“Sadness is looking at oneself, happiness is looking at God. Conversion is nothing but a movement of the eyes.” ~ Blessed Carlo Acutis
Sin is ugly. It reared is ugly head last week in our diocese when two priests were removed from ministry. Both were priests I had known, that had given the sacraments to our family, and “high-fives” to my children and grandchildren. By outward appearance, they seemed pious. It was all a lie. The reasons for their removal have caused deep pain and sorrow to those already feeling beaten down by the betrayals and failures of members of the Church. They have spit on and disfigured the Face of Christ.
There are endless questions among the faithful: Why? How did this happen? Why didn’t we see the signs that something had gone grievously wrong? The answer to the questions are true for all who fall into sin. The answer is that at some point they turned away from the Face of God — either gradually, by venial sins, or by a deadly, deliberate decision — they chose to look away.
It has been said that if we are not moving toward God, by constantly striving to grow in faith and love of Him, we will fall away and more than likely, drag others down as well. There is no standing still in the spiritual life. Any one of us can fall miserably because we forget we are in the presence of God.
“We need only to realize that God is close to us and to turn to Him at every moment.”~Brother Lawrence
Judas caused the deepest wound to the Sacred Heart, which is reflected on the Face of Jesus, by the sin of betrayal. He chose perdition rather than look in the Savior’s Face and ask forgiveness. Peter, however, after having denied our Lord three times, turned back to look at the Face of Christ, and in one glance received the grace of repentance. God is merciful. There is always hope. We need to continually be aware of being in the presence of God, which is turning to look at His Face. He is always looking at you with love. Please don’t look away. Don’t ever look away.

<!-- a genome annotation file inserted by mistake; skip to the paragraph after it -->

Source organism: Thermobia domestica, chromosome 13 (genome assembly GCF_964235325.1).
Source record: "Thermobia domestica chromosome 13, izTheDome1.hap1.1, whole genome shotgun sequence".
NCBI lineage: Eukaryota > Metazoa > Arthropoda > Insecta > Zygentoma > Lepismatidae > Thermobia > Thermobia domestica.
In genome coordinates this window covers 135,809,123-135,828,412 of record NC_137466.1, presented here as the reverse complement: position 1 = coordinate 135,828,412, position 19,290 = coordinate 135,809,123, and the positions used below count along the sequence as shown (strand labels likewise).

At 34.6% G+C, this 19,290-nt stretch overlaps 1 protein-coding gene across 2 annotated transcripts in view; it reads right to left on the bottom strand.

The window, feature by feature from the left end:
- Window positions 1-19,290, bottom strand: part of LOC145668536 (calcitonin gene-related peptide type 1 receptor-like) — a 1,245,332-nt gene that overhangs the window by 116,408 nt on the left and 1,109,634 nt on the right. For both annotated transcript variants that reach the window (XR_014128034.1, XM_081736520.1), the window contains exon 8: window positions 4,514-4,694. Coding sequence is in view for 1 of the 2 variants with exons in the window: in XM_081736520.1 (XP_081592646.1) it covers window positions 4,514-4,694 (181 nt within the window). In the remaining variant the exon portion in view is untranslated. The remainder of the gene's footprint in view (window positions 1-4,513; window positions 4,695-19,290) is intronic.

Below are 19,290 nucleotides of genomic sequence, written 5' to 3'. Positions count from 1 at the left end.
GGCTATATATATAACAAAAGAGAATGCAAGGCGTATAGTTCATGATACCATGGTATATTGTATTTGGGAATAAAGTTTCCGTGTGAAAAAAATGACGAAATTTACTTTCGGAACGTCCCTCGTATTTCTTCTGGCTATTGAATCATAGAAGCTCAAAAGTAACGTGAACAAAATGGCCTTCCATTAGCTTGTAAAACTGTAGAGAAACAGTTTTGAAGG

In contemplating Christ’s face, we confront the most paradoxical aspect of his mystery, as it emerges in his last hour, on the Cross. The mystery within the mystery, before which we cannot but prostrate ourselves in adoration.
The intensity of the episode of the agony in the Garden of Olives passes before our eyes. Oppressed by foreknowledge of the trials that await Him, and alone before the Father, Jesus cries out to him in his habitual and affectionate expression of trust: “Abba, Father.” He asks him to take away, if possible, the cup of suffering (cf. Mk 14:36). But the Father seems not to want to heed the Son’s cry. In order to bring man back to the Father’s face, Jesus not only had to take of the face of man, but he had to burden Himself with the “face” of sin. “For our sake he made him to be sin who knew no sin, so that in him we might become the righteousness of God” (2 For 5:21).~Pope St. John Paul II